The Amazing World of Gumball, created by Ben Bocquelet, was a show that I had a hard time getting into. I wasn’t happy that Chowder (Which I was slow to get into) and Flapjack had come to an end, so I was very resistant to Gumball without ever seeing a full episode. I initially was not a fan of the animation style and judged it only on that. I. Was. So. Wrong! This show continues in the rich history of silly, madcap comedy. Gumball Watterson, the titular character, is a 12 year old, unapologetic, d-bag cat that finds himself constantly in trouble. He is joined by his adopted brother Darwin Watterson.  Darwin is a goldfish that is often innocent and often times follows Gumball to their comedic ruin. Anais Watterson, is their 4 year old genius sister that is a rabbit that goes to the same middle school as Gumball and Darwin. Their parents are Nicole Watterson, a parentally responsible cat and Richard Watterson, the laziest rabbit in town. This show is clever in its delivery and a pleasure to watch.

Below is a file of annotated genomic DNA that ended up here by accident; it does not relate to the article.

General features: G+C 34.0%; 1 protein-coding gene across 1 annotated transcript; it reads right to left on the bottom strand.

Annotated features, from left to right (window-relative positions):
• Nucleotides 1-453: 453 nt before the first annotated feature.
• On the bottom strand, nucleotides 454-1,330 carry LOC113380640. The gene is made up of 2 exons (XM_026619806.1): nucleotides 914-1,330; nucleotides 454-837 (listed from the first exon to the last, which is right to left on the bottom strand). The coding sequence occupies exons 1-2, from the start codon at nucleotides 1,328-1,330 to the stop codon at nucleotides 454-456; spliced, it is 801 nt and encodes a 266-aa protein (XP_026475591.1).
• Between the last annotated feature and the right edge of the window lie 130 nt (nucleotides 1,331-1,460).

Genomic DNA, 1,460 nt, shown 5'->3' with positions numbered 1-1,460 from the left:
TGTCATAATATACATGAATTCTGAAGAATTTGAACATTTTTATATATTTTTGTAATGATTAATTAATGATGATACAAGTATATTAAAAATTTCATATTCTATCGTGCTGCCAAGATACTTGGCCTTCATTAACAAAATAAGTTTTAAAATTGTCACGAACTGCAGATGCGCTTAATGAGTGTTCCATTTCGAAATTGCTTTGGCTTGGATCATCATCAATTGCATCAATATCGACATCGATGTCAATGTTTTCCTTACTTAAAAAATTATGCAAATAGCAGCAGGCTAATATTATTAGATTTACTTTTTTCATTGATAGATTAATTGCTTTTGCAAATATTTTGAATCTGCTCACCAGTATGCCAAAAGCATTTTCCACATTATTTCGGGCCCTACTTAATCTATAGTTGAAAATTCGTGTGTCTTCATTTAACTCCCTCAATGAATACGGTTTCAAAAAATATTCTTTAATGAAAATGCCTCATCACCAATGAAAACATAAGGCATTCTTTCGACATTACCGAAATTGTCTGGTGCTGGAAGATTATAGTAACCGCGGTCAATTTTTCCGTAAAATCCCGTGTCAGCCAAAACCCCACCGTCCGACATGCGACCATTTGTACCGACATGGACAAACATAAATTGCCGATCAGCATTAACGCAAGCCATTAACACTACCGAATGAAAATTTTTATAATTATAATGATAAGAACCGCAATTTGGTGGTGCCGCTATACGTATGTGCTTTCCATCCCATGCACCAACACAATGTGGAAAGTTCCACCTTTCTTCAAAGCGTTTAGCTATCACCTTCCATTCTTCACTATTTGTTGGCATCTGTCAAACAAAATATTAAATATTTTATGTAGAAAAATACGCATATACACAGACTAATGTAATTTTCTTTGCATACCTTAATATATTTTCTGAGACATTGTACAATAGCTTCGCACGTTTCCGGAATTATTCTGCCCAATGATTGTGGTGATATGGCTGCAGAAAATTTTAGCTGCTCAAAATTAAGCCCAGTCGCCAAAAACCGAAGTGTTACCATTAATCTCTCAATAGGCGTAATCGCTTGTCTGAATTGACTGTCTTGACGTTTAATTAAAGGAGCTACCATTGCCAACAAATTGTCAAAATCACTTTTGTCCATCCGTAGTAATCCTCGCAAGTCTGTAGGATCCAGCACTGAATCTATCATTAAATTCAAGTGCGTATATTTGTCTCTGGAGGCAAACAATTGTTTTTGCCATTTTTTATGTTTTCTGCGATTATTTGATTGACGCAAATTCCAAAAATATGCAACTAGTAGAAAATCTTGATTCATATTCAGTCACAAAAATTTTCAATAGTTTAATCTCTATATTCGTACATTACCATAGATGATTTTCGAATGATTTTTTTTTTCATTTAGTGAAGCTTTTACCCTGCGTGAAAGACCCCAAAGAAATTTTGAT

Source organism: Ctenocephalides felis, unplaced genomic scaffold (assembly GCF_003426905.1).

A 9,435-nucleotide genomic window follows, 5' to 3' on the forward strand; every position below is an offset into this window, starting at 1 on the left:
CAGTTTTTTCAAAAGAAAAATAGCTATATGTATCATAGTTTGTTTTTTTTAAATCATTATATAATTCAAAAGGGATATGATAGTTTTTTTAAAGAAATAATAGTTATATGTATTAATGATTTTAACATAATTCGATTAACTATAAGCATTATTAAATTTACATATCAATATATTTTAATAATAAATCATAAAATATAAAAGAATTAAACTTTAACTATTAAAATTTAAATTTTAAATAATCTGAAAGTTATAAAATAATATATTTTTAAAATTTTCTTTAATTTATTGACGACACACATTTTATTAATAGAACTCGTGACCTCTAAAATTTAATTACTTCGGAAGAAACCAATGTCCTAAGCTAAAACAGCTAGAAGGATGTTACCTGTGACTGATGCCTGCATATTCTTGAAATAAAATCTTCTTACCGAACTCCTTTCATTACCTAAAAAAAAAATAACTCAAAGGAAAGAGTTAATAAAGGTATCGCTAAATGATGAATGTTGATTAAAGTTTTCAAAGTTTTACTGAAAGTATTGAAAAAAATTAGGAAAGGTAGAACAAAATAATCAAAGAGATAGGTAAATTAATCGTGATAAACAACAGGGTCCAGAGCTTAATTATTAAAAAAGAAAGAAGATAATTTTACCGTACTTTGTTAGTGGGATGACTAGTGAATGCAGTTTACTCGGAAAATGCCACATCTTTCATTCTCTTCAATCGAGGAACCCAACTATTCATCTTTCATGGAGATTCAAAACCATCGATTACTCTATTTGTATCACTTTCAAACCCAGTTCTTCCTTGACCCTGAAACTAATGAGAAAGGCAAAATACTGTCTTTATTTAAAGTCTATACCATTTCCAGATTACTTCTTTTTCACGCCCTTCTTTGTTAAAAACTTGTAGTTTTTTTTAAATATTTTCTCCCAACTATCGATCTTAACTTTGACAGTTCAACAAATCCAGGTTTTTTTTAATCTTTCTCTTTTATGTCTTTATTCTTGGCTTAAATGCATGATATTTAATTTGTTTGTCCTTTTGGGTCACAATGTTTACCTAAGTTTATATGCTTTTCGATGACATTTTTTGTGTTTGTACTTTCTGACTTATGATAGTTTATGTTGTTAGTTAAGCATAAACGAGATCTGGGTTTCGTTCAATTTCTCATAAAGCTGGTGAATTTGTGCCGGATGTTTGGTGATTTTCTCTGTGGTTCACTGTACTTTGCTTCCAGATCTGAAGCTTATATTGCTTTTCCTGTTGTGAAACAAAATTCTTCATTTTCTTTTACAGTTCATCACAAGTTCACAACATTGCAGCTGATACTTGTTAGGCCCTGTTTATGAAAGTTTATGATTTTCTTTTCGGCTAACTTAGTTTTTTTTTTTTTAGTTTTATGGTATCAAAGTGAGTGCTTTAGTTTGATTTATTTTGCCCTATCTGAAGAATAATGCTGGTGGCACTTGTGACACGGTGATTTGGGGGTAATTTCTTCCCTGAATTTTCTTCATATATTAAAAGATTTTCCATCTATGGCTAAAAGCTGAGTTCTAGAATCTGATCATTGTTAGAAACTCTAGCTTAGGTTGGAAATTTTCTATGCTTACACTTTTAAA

Then there is The Annoying Orange created by Dane Boedigheimer.  I simply can not get past the opening credits. It’s just, no. Simply no. I can’t do it. Maybe you can, but even I have limits. And this is one.